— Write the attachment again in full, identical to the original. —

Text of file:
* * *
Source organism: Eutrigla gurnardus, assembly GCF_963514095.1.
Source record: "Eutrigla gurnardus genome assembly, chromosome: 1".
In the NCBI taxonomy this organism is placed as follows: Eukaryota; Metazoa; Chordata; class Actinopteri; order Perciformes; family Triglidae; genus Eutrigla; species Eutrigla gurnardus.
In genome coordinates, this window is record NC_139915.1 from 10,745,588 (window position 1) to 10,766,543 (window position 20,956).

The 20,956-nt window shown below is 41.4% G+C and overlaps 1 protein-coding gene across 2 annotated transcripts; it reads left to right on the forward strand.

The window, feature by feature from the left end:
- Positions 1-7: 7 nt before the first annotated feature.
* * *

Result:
Source organism: Eutrigla gurnardus, assembly GCF_963514095.1.
Source record: "Eutrigla gurnardus genome assembly, chromosome: 1".
In the NCBI taxonomy this organism is placed as follows: Eukaryota; Metazoa; Chordata; class Actinopteri; order Perciformes; family Triglidae; genus Eutrigla; species Eutrigla gurnardus.
In genome coordinates, this window is record NC_139915.1 from 10,745,588 (window position 1) to 10,766,543 (window position 20,956).

The 20,956-nt window shown below is 41.4% G+C and overlaps 1 protein-coding gene across 2 annotated transcripts; it reads left to right on the forward strand.

The window, feature by feature from the left end:
- Positions 1-7: 7 nt before the first annotated feature.